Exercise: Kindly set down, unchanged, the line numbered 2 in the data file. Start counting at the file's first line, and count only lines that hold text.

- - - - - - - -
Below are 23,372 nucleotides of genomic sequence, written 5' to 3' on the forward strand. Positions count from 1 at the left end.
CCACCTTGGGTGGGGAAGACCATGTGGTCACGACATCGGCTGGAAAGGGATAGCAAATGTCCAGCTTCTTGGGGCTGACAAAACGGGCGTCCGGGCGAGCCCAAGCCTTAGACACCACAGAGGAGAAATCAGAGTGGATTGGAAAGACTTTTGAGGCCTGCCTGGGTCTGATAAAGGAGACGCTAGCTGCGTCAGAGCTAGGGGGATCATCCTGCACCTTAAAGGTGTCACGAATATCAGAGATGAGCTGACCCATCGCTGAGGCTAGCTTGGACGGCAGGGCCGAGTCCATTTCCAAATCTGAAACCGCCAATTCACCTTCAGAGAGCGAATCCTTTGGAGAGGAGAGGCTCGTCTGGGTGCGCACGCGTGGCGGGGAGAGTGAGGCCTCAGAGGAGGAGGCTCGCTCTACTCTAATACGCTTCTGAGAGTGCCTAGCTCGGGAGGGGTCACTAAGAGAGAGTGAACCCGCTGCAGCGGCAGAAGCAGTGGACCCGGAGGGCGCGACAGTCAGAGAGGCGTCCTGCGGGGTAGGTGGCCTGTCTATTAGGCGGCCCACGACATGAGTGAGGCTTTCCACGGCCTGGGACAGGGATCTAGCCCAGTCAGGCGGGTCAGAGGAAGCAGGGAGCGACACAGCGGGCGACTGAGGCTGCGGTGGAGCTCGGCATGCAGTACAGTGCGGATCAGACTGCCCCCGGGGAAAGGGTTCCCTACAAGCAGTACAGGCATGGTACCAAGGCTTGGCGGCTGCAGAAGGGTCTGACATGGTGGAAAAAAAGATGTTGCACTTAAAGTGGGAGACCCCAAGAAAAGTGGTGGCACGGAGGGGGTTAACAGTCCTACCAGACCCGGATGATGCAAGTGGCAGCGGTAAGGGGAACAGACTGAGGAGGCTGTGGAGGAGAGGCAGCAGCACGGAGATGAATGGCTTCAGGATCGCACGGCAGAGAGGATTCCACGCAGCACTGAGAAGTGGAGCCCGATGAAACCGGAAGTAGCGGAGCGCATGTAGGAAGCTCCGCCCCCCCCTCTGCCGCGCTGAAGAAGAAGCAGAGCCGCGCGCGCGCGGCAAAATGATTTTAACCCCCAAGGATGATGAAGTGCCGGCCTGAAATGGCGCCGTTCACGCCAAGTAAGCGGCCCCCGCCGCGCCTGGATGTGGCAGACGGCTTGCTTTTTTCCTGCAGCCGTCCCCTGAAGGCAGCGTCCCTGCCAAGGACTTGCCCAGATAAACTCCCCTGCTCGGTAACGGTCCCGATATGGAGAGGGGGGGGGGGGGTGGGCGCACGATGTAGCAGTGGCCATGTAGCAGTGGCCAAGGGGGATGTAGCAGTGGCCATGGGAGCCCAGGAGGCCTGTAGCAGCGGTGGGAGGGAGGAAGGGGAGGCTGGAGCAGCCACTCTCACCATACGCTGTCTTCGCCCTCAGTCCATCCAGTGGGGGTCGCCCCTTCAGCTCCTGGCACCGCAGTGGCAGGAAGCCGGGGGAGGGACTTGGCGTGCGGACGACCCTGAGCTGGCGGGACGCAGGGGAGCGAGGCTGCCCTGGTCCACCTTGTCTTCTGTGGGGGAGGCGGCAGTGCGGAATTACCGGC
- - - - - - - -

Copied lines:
CCACCTTGGGTGGGGAAGACCATGTGGTCACGACATCGGCTGGAAAGGGATAGCAAATGTCCAGCTTCTTGGGGCTGACAAAACGGGCGTCCGGGCGAGCCCAAGCCTTAGACACCACAGAGGAGAAATCAGAGTGGATTGGAAAGACTTTTGAGGCCTGCCTGGGTCTGATAAAGGAGACGCTAGCTGCGTCAGAGCTAGGGGGATCATCCTGCACCTTAAAGGTGTCACGAATATCAGAGATGAGCTGACCCATCGCTGAGGCTAGCTTGGACGGCAGGGCCGAGTCCATTTCCAAATCTGAAACCGCCAATTCACCTTCAGAGAGCGAATCCTTTGGAGAGGAGAGGCTCGTCTGGGTGCGCACGCGTGGCGGGGAGAGTGAGGCCTCAGAGGAGGAGGCTCGCTCTACTCTAATACGCTTCTGAGAGTGCCTAGCTCGGGAGGGGTCACTAAGAGAGAGTGAACCCGCTGCAGCGGCAGAAGCAGTGGACCCGGAGGGCGCGACAGTCAGAGAGGCGTCCTGCGGGGTAGGTGGCCTGTCTATTAGGCGGCCCACGACATGAGTGAGGCTTTCCACGGCCTGGGACAGGGATCTAGCCCAGTCAGGCGGGTCAGAGGAAGCAGGGAGCGACACAGCGGGCGACTGAGGCTGCGGTGGAGCTCGGCATGCAGTACAGTGCGGATCAGACTGCCCCCGGGGAAAGGGTTCCCTACAAGCAGTACAGGCATGGTACCAAGGCTTGGCGGCTGCAGAAGGGTCTGACATGGTGGAAAAAAAGATGTTGCACTTAAAGTGGGAGACCCCAAGAAAAGTGGTGGCACGGAGGGGGTTAACAGTCCTACCAGACCCGGATGATGCAAGTGGCAGCGGTAAGGGGAACAGACTGAGGAGGCTGTGGAGGAGAGGCAGCAGCACGGAGATGAATGGCTTCAGGATCGCACGGCAGAGAGGATTCCACGCAGCACTGAGAAGTGGAGCCCGATGAAACCGGAAGTAGCGGAGCGCATGTAGGAAGCTCCGCCCCCCCCTCTGCCGCGCTGAAGAAGAAGCAGAGCCGCGCGCGCGCGGCAAAATGATTTTAACCCCCAAGGATGATGAAGTGCCGGCCTGAAATGGCGCCGTTCACGCCAAGTAAGCGGCCCCCGCCGCGCCTGGATGTGGCAGACGGCTTGCTTTTTTCCTGCAGCCGTCCCCTGAAGGCAGCGTCCCTGCCAAGGACTTGCCCAGATAAACTCCCCTGCTCGGTAACGGTCCCGATATGGAGAGGGGGGGGGGGGGTGGGCGCACGATGTAGCAGTGGCCATGTAGCAGTGGCCAAGGGGGATGTAGCAGTGGCCATGGGAGCCCAGGAGGCCTGTAGCAGCGGTGGGAGGGAGGAAGGGGAGGCTGGAGCAGCCACTCTCACCATACGCTGTCTTCGCCCTCAGTCCATCCAGTGGGGGTCGCCCCTTCAGCTCCTGGCACCGCAGTGGCAGGAAGCCGGGGGAGGGACTTGGCGTGCGGACGACCCTGAGCTGGCGGGACGCAGGGGAGCGAGGCTGCCCTGGTCCACCTTGTCTTCTGTGGGGGAGGCGGCAGTGCGGAATTACCGGC